By Paula Schlueter Ross
Even though Concordia Publishing House’s “Operation F.U.N.” (For a United Neighborhood) didn’t start until 3 p.m. on Aug. 6, residents of the publisher’s South St. Louis neighborhood started lining up for the party before 1:30.
The event “is something that’s looked forward to every year in the neighborhood,” according to CPH spokeswoman Elizabeth Pittman. And, she added, everyone — employees and guests alike — seems to have a good time.
At this year’s party — the publisher’s 19th — CPH employees gave away some 800 backpacks filled with school supplies and they treated local families to free hot dogs, pretzels, bananas, water, popsicles and take-home crafts. There was a sprinkler to help kids cool off on this steamy day, and local officers were giving rides in a police vehicle.
Hyseen, a 7-year-old who was looking forward to first grade, said he liked his new backpack “because it’s blue, and my favorite color is blue.”
Janyia, 8, said she’s excited about entering third grade “because we color and do writing.” CPH’s Operation F.U.N., she added, “is very cool … with all the food and toys.”
The children’s grandmother, Elaine Nolan, brought six of her grandkids, ages 3 to 11, to the CPH party — her first. Nolan told Reporter she thought the giveaways were a “real good idea” because buying school supplies is a hardship for some local families. Now the children are “all set for school and ready to go,” she said, adding, “I’ll sure be back” next year.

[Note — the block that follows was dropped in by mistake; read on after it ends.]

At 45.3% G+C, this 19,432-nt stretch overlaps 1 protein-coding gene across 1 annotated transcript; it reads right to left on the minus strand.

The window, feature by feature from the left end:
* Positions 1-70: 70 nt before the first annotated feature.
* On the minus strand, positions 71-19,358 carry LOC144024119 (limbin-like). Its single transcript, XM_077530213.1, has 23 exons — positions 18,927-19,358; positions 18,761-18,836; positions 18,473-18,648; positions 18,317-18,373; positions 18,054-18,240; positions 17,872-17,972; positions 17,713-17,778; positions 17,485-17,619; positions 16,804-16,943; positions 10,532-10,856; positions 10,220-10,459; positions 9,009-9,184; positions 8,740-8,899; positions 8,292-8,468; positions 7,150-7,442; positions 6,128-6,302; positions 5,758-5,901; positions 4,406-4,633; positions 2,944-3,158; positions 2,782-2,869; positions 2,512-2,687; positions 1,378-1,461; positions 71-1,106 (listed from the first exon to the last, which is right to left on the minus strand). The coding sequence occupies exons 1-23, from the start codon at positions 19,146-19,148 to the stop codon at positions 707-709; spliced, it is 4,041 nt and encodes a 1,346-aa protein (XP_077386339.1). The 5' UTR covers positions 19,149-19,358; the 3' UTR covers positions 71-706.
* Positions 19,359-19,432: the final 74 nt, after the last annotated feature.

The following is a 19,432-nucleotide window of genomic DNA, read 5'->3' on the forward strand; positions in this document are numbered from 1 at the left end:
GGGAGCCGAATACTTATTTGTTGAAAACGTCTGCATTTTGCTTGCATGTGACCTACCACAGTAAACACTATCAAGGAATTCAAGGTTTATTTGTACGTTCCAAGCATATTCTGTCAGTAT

CPH employees provided the supplies — following St. Louis city school lists — and CPH purchased the backpacks. Included in each — from pre-kindergarten through grade 8 — was an age-appropriate CPH Bible-story book. Adults received a copy of Portals of Prayer in either English or Spanish.
Manning one of the food tables was Steve Harris, CPH’s executive director of Innovation Technologies, who has volunteered at all 19 Operation F.U.N. events.
“I think it’s just a wonderful opportunity for us to interact with our neighbors … it’s a great way to connect,” Harris told Reporter. “And the people — the kids … and the moms and dads are so appreciative. I think it really fills a need.”
Susan Turner, assistant to CPH President and CEO Dr. Bruce G. Kintz, described the annual party — her 18th — as ” a great opportunity” for CPH’s neighbors “to come meet us, know who we are, what we represent. And if we can share the love of God with these children through our resources and our actions, there’s the bonus.”
Newcomer Barbara Shippy of CPH’s Commerce department, a second-year volunteer, said, “It’s always a blessing to get to be a part of this.” Shippy recalled a woman who said she had brought her son years earlier and now she was there with her grandkids.
“So generations have been here,” added Shippy, “which is really neat to see.”